ACE this month launched the Moving the Needle: Advancing Women in Higher Education Leadership initiative, a national campaign that asks college and university presidents to commit to helping achieve the goal that by 2030, half of U.S. college and university chief executives are women.
In the current edition of The Presidency, ACE’s Lynn M. Gangone looks at women’s advancement in higher education leadership in recent years—and the prospects for the future. The article is posted in its entirety below. Also see our new infobrief on women in higher education, which examines issues like tenure, compensation and representation in high-ranking leadership positions.
In the book Women and Leadership in Higher Education (2014), I was the lead author of the introductory chapter, titled “Benchmarking Women’s Leadership in Academia and Beyond.” This chapter quantifies the progress of women in higher education, as well as the qualitative elements that either advance or hinder women’s progress toward fair and equitable presence in higher education senior leadership.
It is no secret that the number of women in the “C-suite” remains significantly small given the effort made to equitably educate women. Yes, there has been progress, and that progress has been hard won. There’s an anecdote used to describe the qualitative elements of success for senior-level women in any sector: They more than likely attended a girl’s high school or women’s college, were a Girl Scout, and played competitive sports.
I look at these three experiences as ways that women learn self-efficacy, practice healthy competition with others (as opposed to each other), and develop groundedness in body, mind, and spirit. As I unpack this anecdote, I recognize that Title IX of the Education Amendments of 1972 is a critical component of women’s progress, particularly when one looks at gains women have made in specific academic disciplines, as well as increases in women’s sports participation.
In this past academic year, more that 42 percent of high school athletes were female—an all-time high. As I prepare to go back to my high school to celebrate the 1975 girls softball team’s induction into the town’s athletic hall of fame, I thank Title IX for allowing me and my teammates the opportunity to play softball, tennis, field hockey, basketball, and other sports, which have fortified me and my high school teammates, as well as created the capacity for us to serve our respective sectors as leaders.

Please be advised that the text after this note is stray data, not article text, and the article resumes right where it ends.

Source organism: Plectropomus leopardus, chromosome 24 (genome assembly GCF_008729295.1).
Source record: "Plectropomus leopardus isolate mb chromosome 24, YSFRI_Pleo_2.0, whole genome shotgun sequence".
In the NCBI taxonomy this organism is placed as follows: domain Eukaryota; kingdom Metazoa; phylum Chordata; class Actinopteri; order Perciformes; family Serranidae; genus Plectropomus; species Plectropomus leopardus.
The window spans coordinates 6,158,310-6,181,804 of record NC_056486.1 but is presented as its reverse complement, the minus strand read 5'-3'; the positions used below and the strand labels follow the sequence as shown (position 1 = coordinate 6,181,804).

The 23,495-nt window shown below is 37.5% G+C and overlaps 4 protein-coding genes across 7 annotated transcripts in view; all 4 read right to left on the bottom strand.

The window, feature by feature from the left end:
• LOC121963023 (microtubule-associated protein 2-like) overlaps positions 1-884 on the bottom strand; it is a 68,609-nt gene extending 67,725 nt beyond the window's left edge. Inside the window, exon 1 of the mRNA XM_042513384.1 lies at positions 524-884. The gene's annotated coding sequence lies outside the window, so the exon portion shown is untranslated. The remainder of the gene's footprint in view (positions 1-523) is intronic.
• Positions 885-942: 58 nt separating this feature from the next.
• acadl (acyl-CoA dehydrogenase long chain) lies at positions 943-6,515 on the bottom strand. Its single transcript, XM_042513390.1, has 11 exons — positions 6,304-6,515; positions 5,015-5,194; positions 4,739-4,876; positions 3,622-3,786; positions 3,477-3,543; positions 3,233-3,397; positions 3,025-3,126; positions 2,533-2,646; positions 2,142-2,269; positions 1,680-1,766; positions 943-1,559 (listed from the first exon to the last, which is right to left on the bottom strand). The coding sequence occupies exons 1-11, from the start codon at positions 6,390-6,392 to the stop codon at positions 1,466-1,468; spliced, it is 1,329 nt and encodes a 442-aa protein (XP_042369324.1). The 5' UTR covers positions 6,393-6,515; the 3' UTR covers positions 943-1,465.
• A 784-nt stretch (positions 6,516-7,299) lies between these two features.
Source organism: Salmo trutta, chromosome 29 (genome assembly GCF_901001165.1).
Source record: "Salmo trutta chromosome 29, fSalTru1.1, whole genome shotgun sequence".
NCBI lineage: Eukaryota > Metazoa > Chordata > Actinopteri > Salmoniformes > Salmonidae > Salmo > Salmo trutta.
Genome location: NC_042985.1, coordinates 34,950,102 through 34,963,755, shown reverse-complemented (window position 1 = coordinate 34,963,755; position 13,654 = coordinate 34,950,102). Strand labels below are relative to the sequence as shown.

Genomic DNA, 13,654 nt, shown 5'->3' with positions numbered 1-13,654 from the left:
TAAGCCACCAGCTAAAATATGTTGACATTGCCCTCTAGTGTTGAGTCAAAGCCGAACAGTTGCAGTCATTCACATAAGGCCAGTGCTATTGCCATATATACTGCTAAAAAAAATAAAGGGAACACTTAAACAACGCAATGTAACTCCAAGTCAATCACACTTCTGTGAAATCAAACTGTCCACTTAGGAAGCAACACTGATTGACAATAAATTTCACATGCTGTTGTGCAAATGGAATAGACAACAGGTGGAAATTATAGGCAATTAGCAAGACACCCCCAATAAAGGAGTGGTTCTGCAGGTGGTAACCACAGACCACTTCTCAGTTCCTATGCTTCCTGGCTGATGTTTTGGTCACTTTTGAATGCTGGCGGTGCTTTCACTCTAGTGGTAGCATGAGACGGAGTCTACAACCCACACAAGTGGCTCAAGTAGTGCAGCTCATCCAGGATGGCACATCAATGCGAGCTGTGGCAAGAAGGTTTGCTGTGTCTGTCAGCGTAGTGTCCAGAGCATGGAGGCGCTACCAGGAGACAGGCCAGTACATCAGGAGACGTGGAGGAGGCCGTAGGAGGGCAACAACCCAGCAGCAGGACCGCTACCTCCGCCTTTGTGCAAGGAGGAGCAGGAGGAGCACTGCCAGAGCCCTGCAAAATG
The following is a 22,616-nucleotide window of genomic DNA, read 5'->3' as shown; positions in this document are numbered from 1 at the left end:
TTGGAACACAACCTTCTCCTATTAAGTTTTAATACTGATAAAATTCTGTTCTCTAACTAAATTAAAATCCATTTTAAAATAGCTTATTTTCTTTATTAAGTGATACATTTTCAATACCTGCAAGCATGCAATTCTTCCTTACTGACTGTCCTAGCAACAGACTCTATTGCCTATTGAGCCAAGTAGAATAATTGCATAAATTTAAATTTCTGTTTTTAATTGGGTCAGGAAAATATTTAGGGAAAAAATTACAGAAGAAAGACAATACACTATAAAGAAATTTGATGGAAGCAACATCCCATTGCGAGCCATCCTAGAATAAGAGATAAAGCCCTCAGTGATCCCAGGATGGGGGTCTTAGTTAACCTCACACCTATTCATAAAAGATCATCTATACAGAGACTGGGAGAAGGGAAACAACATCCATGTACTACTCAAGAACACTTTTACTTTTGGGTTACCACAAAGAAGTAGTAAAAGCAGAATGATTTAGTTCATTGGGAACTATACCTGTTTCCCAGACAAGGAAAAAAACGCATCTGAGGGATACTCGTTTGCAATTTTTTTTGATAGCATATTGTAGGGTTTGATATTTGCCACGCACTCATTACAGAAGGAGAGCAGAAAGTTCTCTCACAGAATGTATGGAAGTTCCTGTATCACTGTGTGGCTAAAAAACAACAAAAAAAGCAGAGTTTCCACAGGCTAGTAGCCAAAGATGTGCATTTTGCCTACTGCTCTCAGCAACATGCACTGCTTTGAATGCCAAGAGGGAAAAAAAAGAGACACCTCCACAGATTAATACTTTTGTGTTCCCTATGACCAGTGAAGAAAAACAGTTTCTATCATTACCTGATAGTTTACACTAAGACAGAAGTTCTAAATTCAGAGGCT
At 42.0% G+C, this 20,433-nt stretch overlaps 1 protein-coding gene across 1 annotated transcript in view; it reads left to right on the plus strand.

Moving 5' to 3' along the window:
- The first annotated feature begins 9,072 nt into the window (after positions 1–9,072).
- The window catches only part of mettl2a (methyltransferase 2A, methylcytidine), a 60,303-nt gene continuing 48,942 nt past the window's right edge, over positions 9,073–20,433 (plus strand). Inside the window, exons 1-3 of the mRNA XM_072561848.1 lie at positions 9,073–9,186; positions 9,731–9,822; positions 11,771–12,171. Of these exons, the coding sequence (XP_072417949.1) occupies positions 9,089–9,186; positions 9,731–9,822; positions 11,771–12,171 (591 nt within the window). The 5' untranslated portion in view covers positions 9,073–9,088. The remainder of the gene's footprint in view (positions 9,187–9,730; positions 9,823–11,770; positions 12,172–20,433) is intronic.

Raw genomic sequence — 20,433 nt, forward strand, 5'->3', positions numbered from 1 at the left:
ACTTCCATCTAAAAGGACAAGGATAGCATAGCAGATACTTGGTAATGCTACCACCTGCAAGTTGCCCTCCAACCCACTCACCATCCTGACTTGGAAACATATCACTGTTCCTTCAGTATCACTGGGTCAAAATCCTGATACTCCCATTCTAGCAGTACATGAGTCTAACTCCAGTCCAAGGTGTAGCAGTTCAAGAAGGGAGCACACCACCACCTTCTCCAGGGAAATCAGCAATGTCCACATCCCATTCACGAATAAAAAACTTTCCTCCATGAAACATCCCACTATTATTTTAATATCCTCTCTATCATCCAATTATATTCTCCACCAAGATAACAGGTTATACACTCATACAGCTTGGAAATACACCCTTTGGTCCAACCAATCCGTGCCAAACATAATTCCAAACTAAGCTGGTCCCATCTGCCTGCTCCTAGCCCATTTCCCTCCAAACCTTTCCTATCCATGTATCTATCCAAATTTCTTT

Wall Street Journal reporter Rachel Bachman notes in her piece in her “Women’s Sports Win Over America” that “against this increasingly athletic backdrop, two women recently became the first to graduate from the U.S. Army’s grueling 61-day Ranger school. It should be no surprise that one was a high-school soccer star and the other a long- distance runner.” While none of us is a formal Army Ranger, I and others have had to run the marathon of leadership, fortified at times only by our resiliency and determination as the metaphoric bullets fly around us. For women, leadership is still a Ranger-like activity.
Bachman notes that “women’s sports still command a fraction of media coverage, earnings, and audiences of men’s contests.” This observation can be applied across any nonprofit, corporate, or public sector—women are still underrepresented, underpaid, and commanding a fraction of the leadership space. The numbers tell the story, as I and others have noted in various studies on women’s advancement.
In “Most Nations Miss a Goal for Women in Leadership,” New York Times reporter Somini Sengupta noted that despite the 30 percent target for female participation set by the United Nations in 1995, only 22 percent of the world’s lawmakers are women, and in the United Nations General Assembly’s 193 member nations, only 10 heads of state are women. In the United States, higher education typically leads the way with the highest number of CEOs who are women—26 percent, according to the latest comprehensive data available, with 17 percent of those being women of color. Forthcoming data updates from ACE researchers indicate that the numbers for women faculty also show little improvement.
But I believe that it’s more than numbers and pipelines and Title IX that will get us to our goal. I believe that culture and systems still hinder the progress of women; I spoke about this in a TEDxMileHigh talk and with #ShattertheIce. Organizations such as Catalyst, with its #DistrupttheDefault initiative, note the influence of culture and systems as well, calling on women and men to think, speak, and act to create the bold moves that will forge meaningful change for women.
At ACE, we have a historic commitment to the advancement of women, dating back to the 1930s. ACE continues to support women’s advancement through state networks, regional and national leader- ship development forums, and Moving the Needle (MTN). MTN has as its goal parity for women in the college and university presidency by 2030 and seeks to create the systemic change we believe is essential to harnessing the power of women’s leadership. Join us in this call to action in our sector, so that meaningful change for women and men can be achieved in higher education. Let’s continue to lead the way for women’s advancement.
If you have any questions or comments about this blog post, please contact us.